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10 More Women in Security You May Not Know But Should

The second installment in a series highlighting women who are driving change in cybersecurity but may not be on your radar - yet.
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Krista Mikale Thodore

IT Security Analyst, Memorial Healthcare System

Krista Thodore's cybersecurity career path started with an accidental internship placement at Royal Caribbean Cruises the summer after her freshman year at Penn State. She had applied for and landed the IT compliance internship not realizing it was actually a position for a graduating college senior. "The first day, they realized I wasn't a senior," she recalls. She told them she was double-majoring in information sciences and technology and cybersecurity and risk analysis, and they kept her on.

The cruise line placed her with its compliance team, where she established an information security awareness newsletter and got hands-on experience installing a VPN and other security tools.

Today Thodore is on Florida's Memorial Healthcare System security team, working on security monitoring and incident response, identifying potential threats, and assisting with mitigation tasks. Prior to that, she worked as a security engineer at the University of Miami, where she was responsible for helping set up its security strategies and consulting on security best practices, including crafting a security awareness program.

In 2015, Thodore also created the University of Miami's first-ever cybersecurity conference, a free event for local businesses and organizations. "I wanted it to be a platform for neighboring organizations," Thodore recalls.

Providing community outreach with her security expertise has become a lifestyle for Thodore. She also operates a side project of her own she calls Digital Immigrant. "It started out as a joke; it's what I used to call my parents," she says of the local gratis education, training, and security awareness service she offers to users who didn't grow up with the Internet, PCs, or smartphones. "I created a program for people who adopted technology after the advent of technology and weren't raised with it."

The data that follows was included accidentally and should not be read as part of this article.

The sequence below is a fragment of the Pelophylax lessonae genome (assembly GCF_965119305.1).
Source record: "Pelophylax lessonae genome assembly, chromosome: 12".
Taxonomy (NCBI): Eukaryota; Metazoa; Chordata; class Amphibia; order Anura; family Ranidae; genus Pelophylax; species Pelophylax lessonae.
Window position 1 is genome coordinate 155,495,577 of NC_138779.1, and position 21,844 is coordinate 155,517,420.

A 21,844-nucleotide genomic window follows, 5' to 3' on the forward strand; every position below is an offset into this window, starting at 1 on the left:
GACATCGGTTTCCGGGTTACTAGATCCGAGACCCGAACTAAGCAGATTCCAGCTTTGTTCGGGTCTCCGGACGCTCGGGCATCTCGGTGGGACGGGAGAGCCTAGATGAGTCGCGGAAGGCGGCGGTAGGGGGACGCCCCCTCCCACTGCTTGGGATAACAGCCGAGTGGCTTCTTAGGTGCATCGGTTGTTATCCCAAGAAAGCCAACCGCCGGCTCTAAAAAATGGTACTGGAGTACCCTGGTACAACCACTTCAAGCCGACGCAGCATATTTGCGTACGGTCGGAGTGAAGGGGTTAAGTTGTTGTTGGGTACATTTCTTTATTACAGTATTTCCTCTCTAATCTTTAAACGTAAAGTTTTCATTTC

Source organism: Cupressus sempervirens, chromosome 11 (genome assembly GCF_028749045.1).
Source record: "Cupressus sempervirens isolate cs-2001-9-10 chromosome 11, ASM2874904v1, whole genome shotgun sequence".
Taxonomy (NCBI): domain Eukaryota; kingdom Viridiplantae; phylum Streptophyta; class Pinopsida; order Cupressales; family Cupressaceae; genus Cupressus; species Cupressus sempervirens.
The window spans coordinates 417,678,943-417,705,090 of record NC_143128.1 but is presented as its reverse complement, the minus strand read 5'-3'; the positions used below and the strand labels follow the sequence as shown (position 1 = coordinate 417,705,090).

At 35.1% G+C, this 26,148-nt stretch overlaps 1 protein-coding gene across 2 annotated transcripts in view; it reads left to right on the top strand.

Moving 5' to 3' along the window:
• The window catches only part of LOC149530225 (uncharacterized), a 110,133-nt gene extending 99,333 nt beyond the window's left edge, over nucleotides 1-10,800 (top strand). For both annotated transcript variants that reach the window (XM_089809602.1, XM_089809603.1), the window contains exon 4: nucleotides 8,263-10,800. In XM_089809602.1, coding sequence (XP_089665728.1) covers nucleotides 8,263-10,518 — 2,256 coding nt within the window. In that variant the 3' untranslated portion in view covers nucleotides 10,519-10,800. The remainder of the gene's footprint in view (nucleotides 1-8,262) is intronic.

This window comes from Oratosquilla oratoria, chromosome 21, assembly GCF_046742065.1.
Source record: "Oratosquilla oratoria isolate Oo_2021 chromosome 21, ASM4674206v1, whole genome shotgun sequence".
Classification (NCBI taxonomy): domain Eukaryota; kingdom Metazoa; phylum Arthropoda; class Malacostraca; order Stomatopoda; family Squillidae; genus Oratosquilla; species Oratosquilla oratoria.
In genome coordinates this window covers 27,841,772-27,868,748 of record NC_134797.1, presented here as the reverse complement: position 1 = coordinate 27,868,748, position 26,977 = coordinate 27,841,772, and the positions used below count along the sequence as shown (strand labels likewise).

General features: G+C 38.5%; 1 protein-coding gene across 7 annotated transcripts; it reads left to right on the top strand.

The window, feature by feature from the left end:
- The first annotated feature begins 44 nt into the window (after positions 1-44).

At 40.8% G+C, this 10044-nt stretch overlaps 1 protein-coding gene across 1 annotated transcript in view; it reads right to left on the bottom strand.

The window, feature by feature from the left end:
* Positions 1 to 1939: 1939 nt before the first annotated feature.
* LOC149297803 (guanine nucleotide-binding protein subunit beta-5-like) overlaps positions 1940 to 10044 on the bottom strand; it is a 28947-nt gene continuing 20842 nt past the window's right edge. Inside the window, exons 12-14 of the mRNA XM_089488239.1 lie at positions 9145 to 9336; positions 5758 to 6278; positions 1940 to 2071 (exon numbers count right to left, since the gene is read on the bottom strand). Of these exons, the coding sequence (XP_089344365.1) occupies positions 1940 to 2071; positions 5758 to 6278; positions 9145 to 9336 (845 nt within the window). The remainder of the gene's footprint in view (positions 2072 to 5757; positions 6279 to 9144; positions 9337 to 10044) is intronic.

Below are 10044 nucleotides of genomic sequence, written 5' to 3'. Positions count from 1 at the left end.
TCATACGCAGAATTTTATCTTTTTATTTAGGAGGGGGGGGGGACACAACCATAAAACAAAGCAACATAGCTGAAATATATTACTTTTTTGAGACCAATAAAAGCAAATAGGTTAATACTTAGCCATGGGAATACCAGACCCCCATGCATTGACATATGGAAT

Thodore says she's on call for folks who need help when they get a sketchy email that could be a phish or a fraudulent call from "the IRS," for example. Her home state of Florida is not only home to a major population of retirees, she points out, but is one of the top states for identity theft.

R&R for Thodore means coming home after work and playing with her in-home computer lab. "I'm building my own personal lab, breaking and fixing things and putting up firewalls," she says. "I have virtual machines on old laptops, old networking gear," and other odds and ends on a home network, she says.

Next for Thodore: "I'd eventually like to get into application development and AppSec," she says.

---By Kelly Jackson Higgins, Executive Editor, Dark Reading

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User Rank: Apprentice
10/21/2018 | 7:46:18 AM
Re: Jamie Tomasello
i agree
User Rank: Strategist
8/17/2018 | 11:13:01 AM
I have worked with and reported to female coworkers and leaders. The leaders in this article seem to have a common trait of being extroverts, no difference in comparison to their male counterparts. However, a lot of unsung female heros are not extroverts and work diligiently with their team members and customers. They do not want publicity. To me, they are also leaders...

User Rank: Strategist
8/7/2018 | 4:42:15 AM
Jamie Tomasello
I don't know that in this sphere are working pretty girls, like this. This article is very interesting for me. Jamie Tomasello has interesting experience and give me good advices in my work!
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